A new edition of the bestselling classic – published with a special introduction to mark its 10th anniversary This pioneering account sets out to understand the structure of the human brain – the place where mind meets matter. Until recently, the left hemisphere of our brain has been seen as the ‘rational’ side, the superior partner to the right. But is this distinction true? Drawing on a vast body of experimental research, Iain McGilchrist argues while our left brain makes for a wonderful servant, it is a very poor master. As he shows, it is the right side which is the more reliable and insightful. Without it, our world would be mechanistic – stripped of depth, colour and value.
Western Yoga has been taught for about 3,000 years. It is the source of western civilisation and democracy. Western Yoga is very different to the yoga of India that is taught in yoga schools today around the world. Pythagoras, Socrates, Plato and Aristotle learned Western Yoga and then taught it in their Mystery Schools.
Discipleship is embodied. Formation in the Christian life is not an otherworldly exercise but one that plays out in this world, interwoven with everyday sensory experience in ordinary life. The Aesthetics of Discipleship explores this dynamic through Kierkegaard's framing of "aesthetic existence"--the sensory experience of being "in the moment"--further developed by Bonhoeffer, as operating within a realm of freedom, encompassing not only art but play, friendship, and cultural formation. In addition to Kierkegaard and Bonhoeffer, the work of Iain McGilchrist, Graham Ward, and Nicholas Wolterstorff is employed to offer a fresh perspective on discipleship, "from below": Everyday sensory experiences are integral not only to being human but to the practice of discipleship, such that discipleship integrates aesthetic, ethical, and religious existence. Aesthetic existence unhinged from a life of faith or fueled by distorted Christendom creates and sustains aestheticized pseudorealities centered on the self. Mature aesthetic existence, however, anchored in love for God, plays a fundamental role in the Christian life, both as the incarnational celebration of being fully human, and also through the preconscious formation of imaginaries by which we live.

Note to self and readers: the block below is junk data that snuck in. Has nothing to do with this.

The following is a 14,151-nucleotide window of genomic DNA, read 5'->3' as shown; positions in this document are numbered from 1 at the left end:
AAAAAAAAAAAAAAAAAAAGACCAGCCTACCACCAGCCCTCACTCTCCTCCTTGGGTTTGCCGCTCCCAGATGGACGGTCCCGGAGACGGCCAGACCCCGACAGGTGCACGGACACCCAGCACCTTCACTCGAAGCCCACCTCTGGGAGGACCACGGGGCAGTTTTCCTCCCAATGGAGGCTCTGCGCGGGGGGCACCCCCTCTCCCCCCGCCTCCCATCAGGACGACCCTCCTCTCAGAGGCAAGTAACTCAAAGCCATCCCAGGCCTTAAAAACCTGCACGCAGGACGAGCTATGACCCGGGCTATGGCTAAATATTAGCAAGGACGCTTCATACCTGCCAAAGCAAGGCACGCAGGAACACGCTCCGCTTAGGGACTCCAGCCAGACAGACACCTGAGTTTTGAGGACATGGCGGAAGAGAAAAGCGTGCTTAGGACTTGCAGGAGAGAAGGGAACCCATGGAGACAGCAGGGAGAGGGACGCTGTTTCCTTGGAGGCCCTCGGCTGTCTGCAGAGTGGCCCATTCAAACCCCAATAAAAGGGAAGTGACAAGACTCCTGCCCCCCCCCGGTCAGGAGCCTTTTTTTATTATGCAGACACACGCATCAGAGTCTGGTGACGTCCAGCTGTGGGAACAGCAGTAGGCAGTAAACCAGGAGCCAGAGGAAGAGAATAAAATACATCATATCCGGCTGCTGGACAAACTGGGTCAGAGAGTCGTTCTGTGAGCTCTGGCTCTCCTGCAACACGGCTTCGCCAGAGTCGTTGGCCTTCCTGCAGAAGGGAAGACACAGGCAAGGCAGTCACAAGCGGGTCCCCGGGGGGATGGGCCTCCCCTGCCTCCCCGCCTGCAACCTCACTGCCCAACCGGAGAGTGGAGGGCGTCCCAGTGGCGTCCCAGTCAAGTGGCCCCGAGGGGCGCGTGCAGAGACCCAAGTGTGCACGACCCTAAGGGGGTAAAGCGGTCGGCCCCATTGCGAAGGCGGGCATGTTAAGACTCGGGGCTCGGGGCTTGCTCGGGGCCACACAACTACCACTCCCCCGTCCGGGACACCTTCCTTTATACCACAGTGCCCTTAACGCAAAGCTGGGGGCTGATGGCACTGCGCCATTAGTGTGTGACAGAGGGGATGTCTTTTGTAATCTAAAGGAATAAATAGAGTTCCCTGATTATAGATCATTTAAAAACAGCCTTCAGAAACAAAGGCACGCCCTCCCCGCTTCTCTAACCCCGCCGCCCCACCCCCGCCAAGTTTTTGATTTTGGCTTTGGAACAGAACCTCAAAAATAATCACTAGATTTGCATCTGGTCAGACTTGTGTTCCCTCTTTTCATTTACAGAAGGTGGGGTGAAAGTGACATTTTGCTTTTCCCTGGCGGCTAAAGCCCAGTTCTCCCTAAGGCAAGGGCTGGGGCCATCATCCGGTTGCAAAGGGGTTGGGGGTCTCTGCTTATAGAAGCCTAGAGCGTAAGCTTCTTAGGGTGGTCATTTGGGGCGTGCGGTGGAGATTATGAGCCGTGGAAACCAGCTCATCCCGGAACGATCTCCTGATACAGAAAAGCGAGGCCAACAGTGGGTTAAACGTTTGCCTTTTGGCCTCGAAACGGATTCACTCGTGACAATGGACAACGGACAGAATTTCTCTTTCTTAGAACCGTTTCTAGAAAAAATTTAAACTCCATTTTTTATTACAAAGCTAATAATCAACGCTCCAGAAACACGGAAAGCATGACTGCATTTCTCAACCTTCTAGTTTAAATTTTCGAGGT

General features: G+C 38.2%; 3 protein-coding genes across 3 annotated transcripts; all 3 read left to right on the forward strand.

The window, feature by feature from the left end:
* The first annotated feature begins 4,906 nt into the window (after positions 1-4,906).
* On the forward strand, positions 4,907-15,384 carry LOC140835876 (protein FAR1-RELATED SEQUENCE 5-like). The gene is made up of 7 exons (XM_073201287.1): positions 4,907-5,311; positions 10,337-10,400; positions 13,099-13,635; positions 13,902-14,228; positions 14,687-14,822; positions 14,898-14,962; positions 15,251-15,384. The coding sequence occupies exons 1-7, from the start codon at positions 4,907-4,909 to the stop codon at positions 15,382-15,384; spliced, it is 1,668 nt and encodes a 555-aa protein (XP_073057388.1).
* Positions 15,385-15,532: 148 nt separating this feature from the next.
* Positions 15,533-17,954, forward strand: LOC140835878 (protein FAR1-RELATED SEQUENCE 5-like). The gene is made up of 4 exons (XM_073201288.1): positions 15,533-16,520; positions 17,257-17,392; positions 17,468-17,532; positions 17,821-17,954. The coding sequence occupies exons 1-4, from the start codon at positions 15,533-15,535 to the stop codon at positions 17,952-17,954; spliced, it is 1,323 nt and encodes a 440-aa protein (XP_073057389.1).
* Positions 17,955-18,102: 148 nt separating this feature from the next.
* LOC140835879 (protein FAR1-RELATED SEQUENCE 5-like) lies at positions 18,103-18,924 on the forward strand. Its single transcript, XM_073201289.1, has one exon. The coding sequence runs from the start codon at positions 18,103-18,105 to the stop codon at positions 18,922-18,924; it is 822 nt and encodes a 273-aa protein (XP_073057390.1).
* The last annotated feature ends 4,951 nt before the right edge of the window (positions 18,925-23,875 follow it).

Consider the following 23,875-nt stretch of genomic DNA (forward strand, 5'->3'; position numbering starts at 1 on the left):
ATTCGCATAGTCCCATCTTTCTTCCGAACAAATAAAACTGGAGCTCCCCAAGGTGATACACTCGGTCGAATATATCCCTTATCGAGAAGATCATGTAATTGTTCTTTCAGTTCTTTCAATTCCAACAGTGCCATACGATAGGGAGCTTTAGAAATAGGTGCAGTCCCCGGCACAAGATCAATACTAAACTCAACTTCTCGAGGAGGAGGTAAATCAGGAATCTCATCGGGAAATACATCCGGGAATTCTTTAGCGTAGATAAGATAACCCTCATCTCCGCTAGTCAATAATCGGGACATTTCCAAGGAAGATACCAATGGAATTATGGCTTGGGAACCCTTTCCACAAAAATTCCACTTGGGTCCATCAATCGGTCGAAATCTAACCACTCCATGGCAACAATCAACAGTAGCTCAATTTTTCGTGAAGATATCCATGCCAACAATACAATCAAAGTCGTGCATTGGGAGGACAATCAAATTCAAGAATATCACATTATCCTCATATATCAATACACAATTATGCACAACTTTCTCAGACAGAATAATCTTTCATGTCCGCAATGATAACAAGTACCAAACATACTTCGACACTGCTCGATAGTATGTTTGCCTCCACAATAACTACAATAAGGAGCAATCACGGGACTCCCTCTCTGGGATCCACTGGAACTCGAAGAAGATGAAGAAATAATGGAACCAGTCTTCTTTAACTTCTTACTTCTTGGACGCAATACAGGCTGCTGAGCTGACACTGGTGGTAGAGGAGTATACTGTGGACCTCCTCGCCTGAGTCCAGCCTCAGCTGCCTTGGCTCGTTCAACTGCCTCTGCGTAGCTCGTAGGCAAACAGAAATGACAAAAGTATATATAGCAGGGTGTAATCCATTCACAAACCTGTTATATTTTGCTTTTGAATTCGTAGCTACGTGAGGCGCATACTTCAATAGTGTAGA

In this 10,000-word essay, written to complement Iain McGilchrist's acclaimed The Master and His Emissary, the author asks why - despite the vast increase in material well-being - people are less happy today than they were half a century ago, and suggests that the division between the two hemispheres of the brain has a critical effect on how we see and understand the world around us. In particular, McGilchrist suggests, the left hemisphere's obsession with reducing everything it sees to the level of minute, mechanistic detail is robbing modern society of the ability to understand and appreciate deeper human values. Accessible to readers who haven't yet read The Master and His Emissary as well as those who have, this is a fascinating, immensely thought-provoking essay that delves to the very heart of what it means to be human.